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Daring chefs have created dining experiences that blend cross-border influences of San Diego and Baja California into the delicious Cali-Baja scene.
With a mild year-round climate, proximity to the Pacific Ocean and the Sea of Cortez, rich agricultural resources and an unquestionable influence from its vicinity to México, it’s no wonder San Diego has become a nucleus of hot spots to dine, demonstrating it can offer more than sand and surf.
San Diego stands in the middle of two very powerful influences: the California fare distinguished for its devotion of using fresh local ingredients and pursuit of constantly renovating its cooking techniques, and Mexico's Baja Med cuisine, a food revolution that began in Tijuana and is gaining worldwide recognition for combining traditional Mexican ingredients with those of the Mediterranean. Thanks to the daring chefs who have created a dining experience that speaks to locals, San Diego's culinary landscape blends these two influences into a delicious Cali-Baja scene.
California is a state loaded with resources, and San Diego is blessed with the virtues of its land and oceans. In fact, San Diego County has more small farms than any other local county in the nation. Local Organic farmers such as Chino Farms are the to-go places for many local restaurants that opt to use seasonal, local, organic ingredients. Is freshness the secret to a great recipe? San Diegans seem to think so, and are constantly demanding sustainable farm-to-table ingredients on their plates.
Sharing the same ocean, south of San Diego, Tijuana's Baja Med cuisine is turning heads and placing Baja on the culinary map. With such close proximity, San Diego and Baja can't help but complement each other. Restaurants such as Puesto in Seaport Village, Mission Valley and La Jolla, King & Queen Cantina in Little Italy and Blind Burro in Downtown's Gaslamp Quarter serve up fundamental Baja ingredients such as lobster, chicharrón (pork rinds) and cotija cheese. Even San Diego's own seafood fast-food chain, Rubio's, became famous nationally for bringing Baja fish tacos to this side of the border.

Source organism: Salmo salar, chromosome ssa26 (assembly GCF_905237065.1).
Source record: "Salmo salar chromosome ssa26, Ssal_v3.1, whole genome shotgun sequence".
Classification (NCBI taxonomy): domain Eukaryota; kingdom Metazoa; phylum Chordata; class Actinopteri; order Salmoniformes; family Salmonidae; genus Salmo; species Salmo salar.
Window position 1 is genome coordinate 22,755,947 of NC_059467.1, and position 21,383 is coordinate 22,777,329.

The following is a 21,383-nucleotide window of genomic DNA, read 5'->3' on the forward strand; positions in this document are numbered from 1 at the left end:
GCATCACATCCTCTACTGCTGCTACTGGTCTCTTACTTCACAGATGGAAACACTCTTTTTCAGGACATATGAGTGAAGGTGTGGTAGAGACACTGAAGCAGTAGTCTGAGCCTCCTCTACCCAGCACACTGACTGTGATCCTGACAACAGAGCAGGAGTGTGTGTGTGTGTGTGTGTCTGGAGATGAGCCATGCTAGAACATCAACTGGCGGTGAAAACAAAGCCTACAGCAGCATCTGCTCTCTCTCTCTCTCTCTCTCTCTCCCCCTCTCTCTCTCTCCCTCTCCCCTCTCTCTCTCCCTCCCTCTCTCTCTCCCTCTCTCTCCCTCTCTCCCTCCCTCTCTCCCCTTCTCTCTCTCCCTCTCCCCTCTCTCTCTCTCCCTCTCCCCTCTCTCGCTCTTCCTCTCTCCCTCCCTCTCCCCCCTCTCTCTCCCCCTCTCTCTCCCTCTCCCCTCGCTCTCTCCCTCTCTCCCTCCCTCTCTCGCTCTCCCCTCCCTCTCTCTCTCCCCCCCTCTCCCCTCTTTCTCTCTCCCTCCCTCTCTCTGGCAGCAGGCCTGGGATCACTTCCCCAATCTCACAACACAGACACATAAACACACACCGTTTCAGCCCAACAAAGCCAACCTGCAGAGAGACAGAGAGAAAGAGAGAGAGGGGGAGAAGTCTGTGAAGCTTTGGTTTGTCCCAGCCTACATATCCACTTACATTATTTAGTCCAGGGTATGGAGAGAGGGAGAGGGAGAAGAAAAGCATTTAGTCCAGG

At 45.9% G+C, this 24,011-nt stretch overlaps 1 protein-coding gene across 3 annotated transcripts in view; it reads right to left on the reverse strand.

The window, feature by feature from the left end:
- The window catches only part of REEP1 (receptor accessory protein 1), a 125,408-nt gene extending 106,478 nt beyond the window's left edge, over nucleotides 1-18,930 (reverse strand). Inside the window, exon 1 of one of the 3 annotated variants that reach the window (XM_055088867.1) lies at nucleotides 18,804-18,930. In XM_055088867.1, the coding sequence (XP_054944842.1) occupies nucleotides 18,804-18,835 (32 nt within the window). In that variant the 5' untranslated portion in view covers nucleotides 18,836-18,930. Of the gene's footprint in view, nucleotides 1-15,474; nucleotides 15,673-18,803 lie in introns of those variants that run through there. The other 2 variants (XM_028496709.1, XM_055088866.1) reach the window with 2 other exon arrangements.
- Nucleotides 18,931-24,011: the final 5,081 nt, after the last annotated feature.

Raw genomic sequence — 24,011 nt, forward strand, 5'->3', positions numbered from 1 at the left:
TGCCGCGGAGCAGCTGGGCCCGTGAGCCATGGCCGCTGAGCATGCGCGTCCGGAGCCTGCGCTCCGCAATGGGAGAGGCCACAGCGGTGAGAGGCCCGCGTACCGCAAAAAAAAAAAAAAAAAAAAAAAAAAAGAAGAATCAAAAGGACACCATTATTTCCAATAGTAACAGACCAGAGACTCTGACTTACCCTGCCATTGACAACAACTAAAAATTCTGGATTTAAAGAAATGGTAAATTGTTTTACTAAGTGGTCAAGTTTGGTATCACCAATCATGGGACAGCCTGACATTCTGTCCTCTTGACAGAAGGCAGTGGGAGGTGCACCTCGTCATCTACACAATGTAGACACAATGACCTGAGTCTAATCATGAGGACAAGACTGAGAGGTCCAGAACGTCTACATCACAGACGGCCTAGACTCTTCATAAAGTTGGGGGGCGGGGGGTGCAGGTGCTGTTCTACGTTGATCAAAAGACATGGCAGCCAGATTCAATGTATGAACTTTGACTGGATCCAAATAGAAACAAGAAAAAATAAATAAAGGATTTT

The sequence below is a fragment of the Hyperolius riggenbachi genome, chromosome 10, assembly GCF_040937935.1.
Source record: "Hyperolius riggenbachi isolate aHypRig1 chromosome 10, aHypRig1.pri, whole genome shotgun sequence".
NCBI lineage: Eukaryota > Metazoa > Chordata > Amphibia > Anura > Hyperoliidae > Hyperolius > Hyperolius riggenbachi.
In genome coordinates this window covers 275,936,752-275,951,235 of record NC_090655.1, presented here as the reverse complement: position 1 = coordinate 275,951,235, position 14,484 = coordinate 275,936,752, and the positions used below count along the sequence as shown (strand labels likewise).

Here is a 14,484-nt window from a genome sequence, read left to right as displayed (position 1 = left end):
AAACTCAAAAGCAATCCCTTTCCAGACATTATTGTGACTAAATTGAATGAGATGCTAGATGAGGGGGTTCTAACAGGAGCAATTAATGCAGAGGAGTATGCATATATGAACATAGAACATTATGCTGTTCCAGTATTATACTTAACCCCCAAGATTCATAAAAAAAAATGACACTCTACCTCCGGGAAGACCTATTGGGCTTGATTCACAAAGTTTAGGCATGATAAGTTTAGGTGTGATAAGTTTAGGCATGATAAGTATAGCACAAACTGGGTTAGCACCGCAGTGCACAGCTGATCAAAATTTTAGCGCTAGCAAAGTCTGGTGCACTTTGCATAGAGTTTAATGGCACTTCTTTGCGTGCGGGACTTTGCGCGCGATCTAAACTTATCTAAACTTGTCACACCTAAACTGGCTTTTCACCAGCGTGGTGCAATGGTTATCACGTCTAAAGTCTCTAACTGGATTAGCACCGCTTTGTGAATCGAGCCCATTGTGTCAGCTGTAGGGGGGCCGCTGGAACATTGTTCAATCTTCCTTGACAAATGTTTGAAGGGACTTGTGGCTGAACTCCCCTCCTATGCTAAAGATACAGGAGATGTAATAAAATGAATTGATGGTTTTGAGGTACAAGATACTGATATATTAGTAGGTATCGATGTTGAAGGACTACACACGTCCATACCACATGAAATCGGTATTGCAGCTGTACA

Another notable restaurant creating delicious, fresh Cali-Baja cuisine is Coasterra on Harbor Island, where fresh seafood and Mexican classics are served in a beautiful bayside setting. And Ortega's Mexican Bistro, a favorite in San Diego's Hillcrest neighborhood, brings the flavors of Puerto Nuevo — a Baja fishing village renowned for its lobster specialties — to delighted diners here.
When it comes to the national dining scene, there is no city that compares to San Diego, and there isn't a category fit for San Diego's gastronomy identity — one that has stopped trying to see what everyone else is doing and endorsed, and instead is doing what it does best: ride its own wave.
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